Current students can set up advising appointments by contacting Kathryn Grubbs.
In the first year, all students are required to meet with the Robinson Center academic counselor once prior to autumn quarter registration and then twice during the academic year: once each during the autumn and spring quarters. Students are notified by email of available advising times and are responsible for make an appointment with the academic counselor. The purpose of these first year meetings includes: reviewing students’ academic progress and transition to the university; discussing course selection and major preparation; identifying appropriate resources and departmental contacts (i.e. faculty members and departmental advisers); discussing challenges or questions the student may have; reviewing the University of Washington’s admissions requirements or College Academic Distribution Requirements (CADRs); addressing students’ questions and concerns; and providing supportive interventions and referrals when necessary.
During the winter quarter of the first year, students will have the option to participate in a 2-credit research seminar designed to further their exploration of the University of Washington; this exploration includes learning more about potential majors, research opportunities, study abroad programs, and scholarships as well as an introduction to other campus services. This course is taught by Robinson Center staff.
It is our hope that this first year process fosters positive advising relationships between the student and academic counselor and establishes a secure base of support for all of our students.
In the second year, students are invited to meet with the academic counseling staff in autumn quarter and are required to meet with the academic counselor once during the winter quarter. Again, students are notified by email of the available advising times and are responsible for making an appointment with an academic counselor. The purpose of these second year meetings includes: continued work on items covered during the first year meetings; assistance with major selection; ensuring the College Academic Distribution Requirements (CADRs) have been met; addressing students’ questions and concerns; and providing supportive interventions and referrals when necessary.
Expectations of students with declared majors:
These students are welcome and encouraged to remain in contact with the RC staff for advising or assistance, but primary advising duties are transferred to the departmental adviser(s).
Expectations of students without declared majors:
- Actively working to fulfill all remaining CADRs
- Actively working to take prerequisites for intended major(s)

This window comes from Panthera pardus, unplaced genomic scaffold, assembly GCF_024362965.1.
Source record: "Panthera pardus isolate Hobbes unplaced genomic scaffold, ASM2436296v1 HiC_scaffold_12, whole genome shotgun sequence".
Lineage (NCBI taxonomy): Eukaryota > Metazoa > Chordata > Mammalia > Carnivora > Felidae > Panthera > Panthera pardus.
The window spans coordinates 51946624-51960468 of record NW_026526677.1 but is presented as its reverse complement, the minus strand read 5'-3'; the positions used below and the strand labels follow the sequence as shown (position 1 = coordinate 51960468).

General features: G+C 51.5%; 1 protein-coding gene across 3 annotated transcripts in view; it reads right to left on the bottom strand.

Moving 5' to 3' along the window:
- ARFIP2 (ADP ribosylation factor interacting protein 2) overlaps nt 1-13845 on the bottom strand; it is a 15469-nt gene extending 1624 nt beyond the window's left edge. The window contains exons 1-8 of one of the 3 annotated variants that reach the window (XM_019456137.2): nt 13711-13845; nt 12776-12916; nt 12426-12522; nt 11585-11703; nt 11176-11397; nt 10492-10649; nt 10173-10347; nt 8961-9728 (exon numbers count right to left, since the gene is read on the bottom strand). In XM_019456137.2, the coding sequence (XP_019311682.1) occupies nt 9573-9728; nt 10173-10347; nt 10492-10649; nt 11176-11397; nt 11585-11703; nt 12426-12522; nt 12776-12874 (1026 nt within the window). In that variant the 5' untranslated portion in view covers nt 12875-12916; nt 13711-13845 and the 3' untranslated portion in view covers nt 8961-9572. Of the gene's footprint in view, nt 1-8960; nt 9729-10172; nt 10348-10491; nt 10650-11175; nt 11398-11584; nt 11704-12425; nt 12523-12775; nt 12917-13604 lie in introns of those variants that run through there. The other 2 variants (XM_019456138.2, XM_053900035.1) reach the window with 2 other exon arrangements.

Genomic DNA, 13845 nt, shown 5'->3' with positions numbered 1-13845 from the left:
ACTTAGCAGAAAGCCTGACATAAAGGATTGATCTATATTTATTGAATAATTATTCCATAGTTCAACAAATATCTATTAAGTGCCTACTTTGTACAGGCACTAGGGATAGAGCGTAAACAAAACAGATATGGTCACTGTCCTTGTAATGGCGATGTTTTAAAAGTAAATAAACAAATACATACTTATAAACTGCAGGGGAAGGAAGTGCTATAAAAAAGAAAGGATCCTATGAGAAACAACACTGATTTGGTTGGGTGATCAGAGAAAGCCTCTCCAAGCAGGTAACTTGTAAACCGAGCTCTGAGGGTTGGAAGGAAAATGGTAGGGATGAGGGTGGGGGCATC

- Meeting with Robinson Center Academic Counseling staff to discuss plans for declaring major
- Declaring a major by end of third academic year
- Requesting academic appointments when needed
- Checking in with RC staff if they are experiencing academic challenges or struggles
*Note: Third year students do not have required academic advising appointments, however they are welcome to schedule such appointments. During certain times of the quarter (especially in the weeks preceding registration) the academic advising staff’s priority is to the required advising appointments for first and second year students. During these busy times, third year students may experience a delay in scheduling an appointment.
Fourth Year and Beyond
All current and former Robinson Center students are encouraged and invited to remain in contact with Robinson Center Academic Counseling staff, so we may share in your adventures, accomplishments, and endeavors. Alumni are invited to remain in contact by signing up for the RC Alumni listserv (contact the RC Counseling Assistant
For the quarterly and grade review meetings, the academic counseling staff will send two emails asking students to set up appointments. It is important for students and parents to understand that if a student fails to respond to these communications, the academic counselor will not continue to pursue them. Nor will the academic counseling staff contact parents directly in keeping with the student’s privacy rights under the Federal Educational Rights and Privacy Act (FERPA). We strongly encourage parents to communicate directly with students about their academic performance.
In order to maximize the benefit of the supportive community at the Robinson Center, each student must advocate for themselves and seek out assistance from the academic counseling staff early and as often as necessary. Students are always welcome and highly encouraged to meet with the academic counseling staff.
Pre-registration steps: Please watch this tutorial to learn about the steps to take prior to your registration day.
How to register: Please watch this tutorial to learn how to register for courses using the MyPlan system.
Grades and Academic Progress